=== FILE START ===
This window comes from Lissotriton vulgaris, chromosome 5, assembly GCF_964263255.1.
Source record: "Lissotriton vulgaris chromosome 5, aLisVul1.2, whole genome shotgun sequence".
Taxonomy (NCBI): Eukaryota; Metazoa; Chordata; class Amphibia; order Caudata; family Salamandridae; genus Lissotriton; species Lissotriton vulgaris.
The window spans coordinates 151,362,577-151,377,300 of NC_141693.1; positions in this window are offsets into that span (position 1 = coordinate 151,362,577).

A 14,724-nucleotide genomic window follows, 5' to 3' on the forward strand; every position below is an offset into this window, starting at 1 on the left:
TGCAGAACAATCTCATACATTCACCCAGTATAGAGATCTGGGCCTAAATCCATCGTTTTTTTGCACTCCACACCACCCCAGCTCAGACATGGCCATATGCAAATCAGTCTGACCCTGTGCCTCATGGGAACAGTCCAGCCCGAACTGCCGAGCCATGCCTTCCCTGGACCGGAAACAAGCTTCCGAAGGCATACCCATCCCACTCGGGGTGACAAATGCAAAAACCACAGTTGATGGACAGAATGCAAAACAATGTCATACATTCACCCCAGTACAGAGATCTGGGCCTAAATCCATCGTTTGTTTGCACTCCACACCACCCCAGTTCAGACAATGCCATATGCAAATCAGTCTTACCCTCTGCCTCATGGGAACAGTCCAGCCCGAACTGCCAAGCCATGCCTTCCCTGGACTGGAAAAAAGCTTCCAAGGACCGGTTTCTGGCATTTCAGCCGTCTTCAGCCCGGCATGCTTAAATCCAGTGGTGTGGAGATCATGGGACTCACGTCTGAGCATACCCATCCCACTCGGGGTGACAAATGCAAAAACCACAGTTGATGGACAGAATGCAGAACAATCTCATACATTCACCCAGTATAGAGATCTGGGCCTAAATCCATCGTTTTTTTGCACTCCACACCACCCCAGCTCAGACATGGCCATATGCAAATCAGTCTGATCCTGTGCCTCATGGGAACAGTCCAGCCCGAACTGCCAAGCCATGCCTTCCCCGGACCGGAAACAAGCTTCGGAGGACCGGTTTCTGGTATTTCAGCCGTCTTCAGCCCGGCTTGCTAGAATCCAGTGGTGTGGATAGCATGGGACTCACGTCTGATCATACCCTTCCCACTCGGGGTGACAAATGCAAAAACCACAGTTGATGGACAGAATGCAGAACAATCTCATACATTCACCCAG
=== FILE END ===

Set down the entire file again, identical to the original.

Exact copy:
This window comes from Lissotriton vulgaris, chromosome 5, assembly GCF_964263255.1.
Source record: "Lissotriton vulgaris chromosome 5, aLisVul1.2, whole genome shotgun sequence".
Taxonomy (NCBI): Eukaryota; Metazoa; Chordata; class Amphibia; order Caudata; family Salamandridae; genus Lissotriton; species Lissotriton vulgaris.
The window spans coordinates 151,362,577-151,377,300 of NC_141693.1; positions in this window are offsets into that span (position 1 = coordinate 151,362,577).

A 14,724-nucleotide genomic window follows, 5' to 3' on the forward strand; every position below is an offset into this window, starting at 1 on the left:
TGCAGAACAATCTCATACATTCACCCAGTATAGAGATCTGGGCCTAAATCCATCGTTTTTTTGCACTCCACACCACCCCAGCTCAGACATGGCCATATGCAAATCAGTCTGACCCTGTGCCTCATGGGAACAGTCCAGCCCGAACTGCCGAGCCATGCCTTCCCTGGACCGGAAACAAGCTTCCGAAGGCATACCCATCCCACTCGGGGTGACAAATGCAAAAACCACAGTTGATGGACAGAATGCAAAACAATGTCATACATTCACCCCAGTACAGAGATCTGGGCCTAAATCCATCGTTTGTTTGCACTCCACACCACCCCAGTTCAGACAATGCCATATGCAAATCAGTCTTACCCTCTGCCTCATGGGAACAGTCCAGCCCGAACTGCCAAGCCATGCCTTCCCTGGACTGGAAAAAAGCTTCCAAGGACCGGTTTCTGGCATTTCAGCCGTCTTCAGCCCGGCATGCTTAAATCCAGTGGTGTGGAGATCATGGGACTCACGTCTGAGCATACCCATCCCACTCGGGGTGACAAATGCAAAAACCACAGTTGATGGACAGAATGCAGAACAATCTCATACATTCACCCAGTATAGAGATCTGGGCCTAAATCCATCGTTTTTTTGCACTCCACACCACCCCAGCTCAGACATGGCCATATGCAAATCAGTCTGATCCTGTGCCTCATGGGAACAGTCCAGCCCGAACTGCCAAGCCATGCCTTCCCCGGACCGGAAACAAGCTTCGGAGGACCGGTTTCTGGTATTTCAGCCGTCTTCAGCCCGGCTTGCTAGAATCCAGTGGTGTGGATAGCATGGGACTCACGTCTGATCATACCCTTCCCACTCGGGGTGACAAATGCAAAAACCACAGTTGATGGACAGAATGCAGAACAATCTCATACATTCACCCAG